“All has changed. Changed utterly” (WB Yeats)
I’ve an old friend I meet regularly – old in the sense that I’ve known him a long time, but also old in the sense that he’s seen a fair few summers. He’s as sharp and as engaged as ever, despite being well into his ninth decade. He was a Church of Scotland Minister his whole working life, and though long retired his mind is as sharp as ever. He’s got this uncanny ability to conjure up a phrase that fits with the times we live in. I asked him recently what he made of current events – the rise of Trump, the shift to the right, rampant neoliberalism, Brexit. He didn’t let me down.
“People always make the mistake of believing that the arc of human civilisation is constantly upward”, he said.
“Today’s world is a timely reminder that it isn’t. This is a bump in the road”.
This week once again proved just how right he is. And it’s one hell of bump. The level of political discourse is lower than I can ever remember. It feels like we’re in a desert of intellectual pessimism, a place where a serial groper can become the leader of the free world, where the notion that “we’ve had enough of experts” has entered the mainstream, and where a prospectus for leaving the European Union is written on the side of a bus.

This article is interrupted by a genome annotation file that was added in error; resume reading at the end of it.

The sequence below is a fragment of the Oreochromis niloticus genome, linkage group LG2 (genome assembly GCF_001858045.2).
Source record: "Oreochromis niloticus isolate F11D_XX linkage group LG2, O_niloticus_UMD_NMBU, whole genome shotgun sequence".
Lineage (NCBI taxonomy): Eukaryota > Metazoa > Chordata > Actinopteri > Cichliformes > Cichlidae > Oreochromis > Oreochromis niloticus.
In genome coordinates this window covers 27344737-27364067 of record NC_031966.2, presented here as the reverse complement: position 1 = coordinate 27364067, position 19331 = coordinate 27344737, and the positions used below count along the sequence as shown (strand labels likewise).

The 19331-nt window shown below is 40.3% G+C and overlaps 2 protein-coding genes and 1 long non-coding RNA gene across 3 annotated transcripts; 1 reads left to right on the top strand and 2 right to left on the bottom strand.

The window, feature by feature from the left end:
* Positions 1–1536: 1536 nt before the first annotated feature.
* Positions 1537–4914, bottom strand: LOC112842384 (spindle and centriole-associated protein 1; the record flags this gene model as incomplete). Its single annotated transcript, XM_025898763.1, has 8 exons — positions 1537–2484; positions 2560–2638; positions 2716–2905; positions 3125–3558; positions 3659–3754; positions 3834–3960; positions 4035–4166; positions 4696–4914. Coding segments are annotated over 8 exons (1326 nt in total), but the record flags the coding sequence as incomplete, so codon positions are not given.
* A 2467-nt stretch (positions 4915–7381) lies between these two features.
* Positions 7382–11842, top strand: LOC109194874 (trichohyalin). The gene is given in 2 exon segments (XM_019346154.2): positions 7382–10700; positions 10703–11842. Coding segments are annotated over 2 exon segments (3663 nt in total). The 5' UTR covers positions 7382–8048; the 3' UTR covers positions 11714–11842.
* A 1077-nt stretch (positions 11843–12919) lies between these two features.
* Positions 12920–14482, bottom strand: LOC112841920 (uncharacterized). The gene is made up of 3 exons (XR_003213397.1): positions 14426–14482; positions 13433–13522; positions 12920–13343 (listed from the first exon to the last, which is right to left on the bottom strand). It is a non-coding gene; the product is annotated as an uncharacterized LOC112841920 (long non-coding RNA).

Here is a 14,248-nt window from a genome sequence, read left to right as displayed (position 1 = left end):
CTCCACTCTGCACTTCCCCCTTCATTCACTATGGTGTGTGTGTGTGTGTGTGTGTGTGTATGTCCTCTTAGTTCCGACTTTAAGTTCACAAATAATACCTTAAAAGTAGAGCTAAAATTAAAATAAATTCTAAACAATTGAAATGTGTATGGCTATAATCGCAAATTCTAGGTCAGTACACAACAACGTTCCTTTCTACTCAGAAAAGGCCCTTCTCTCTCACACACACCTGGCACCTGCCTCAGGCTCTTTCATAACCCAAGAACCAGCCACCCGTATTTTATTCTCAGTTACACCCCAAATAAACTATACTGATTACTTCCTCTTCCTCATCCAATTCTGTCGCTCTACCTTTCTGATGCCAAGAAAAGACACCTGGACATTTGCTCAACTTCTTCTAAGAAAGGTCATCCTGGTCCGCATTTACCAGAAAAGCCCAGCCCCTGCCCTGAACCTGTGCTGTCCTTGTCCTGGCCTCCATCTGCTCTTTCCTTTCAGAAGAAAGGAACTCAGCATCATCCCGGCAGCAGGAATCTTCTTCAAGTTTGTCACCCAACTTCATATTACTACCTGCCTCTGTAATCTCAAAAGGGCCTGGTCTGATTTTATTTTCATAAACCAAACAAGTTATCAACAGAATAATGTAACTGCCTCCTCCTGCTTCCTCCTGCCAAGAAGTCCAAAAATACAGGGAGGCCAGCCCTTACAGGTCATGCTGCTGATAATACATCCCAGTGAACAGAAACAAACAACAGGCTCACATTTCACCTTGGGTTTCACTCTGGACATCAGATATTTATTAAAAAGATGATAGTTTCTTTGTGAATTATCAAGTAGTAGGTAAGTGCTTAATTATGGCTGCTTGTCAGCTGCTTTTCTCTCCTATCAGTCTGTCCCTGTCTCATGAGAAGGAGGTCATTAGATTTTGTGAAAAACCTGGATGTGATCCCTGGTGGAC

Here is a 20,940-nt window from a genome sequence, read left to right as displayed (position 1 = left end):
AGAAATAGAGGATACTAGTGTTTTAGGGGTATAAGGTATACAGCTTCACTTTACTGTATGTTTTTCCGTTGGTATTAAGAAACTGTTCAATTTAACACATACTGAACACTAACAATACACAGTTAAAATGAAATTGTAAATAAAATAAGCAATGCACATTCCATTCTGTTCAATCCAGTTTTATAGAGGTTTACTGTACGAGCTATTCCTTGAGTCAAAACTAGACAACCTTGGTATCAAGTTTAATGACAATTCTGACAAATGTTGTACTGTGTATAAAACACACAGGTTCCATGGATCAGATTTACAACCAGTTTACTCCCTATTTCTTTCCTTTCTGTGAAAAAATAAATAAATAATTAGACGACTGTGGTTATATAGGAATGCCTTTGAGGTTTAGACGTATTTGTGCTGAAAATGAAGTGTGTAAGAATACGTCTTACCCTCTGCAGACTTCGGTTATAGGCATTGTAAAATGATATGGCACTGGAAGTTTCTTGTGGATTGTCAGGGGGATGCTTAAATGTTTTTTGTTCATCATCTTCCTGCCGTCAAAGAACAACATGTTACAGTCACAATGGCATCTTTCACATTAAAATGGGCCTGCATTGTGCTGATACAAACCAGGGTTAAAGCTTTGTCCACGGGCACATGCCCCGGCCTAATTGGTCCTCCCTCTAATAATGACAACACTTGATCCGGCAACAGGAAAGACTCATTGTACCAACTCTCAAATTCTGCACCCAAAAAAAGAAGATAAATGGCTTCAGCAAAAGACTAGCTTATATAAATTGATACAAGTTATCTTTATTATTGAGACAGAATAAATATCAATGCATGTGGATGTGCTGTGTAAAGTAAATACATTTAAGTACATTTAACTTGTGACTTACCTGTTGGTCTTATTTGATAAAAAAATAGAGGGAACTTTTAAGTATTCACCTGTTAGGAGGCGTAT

Democracy is fragile. As I’ve argued in these pages before, the sense that the 2016 European referendum was democratically questionable is a palpable one. Sixteen and seventeen year olds were denied the vote, as were EU nationals living in the UK and expats who weren’t. There was no prospectus and never any suggestion of leaving the customs union, far less the single market. Indeed, staying within the ESM was a central pillar of the Leave campaign, yet our leaders are now pressing for the most damaging outcome imaginable, despite that being the wish of a tiny proportion of the population. It feels suspiciously like a coup.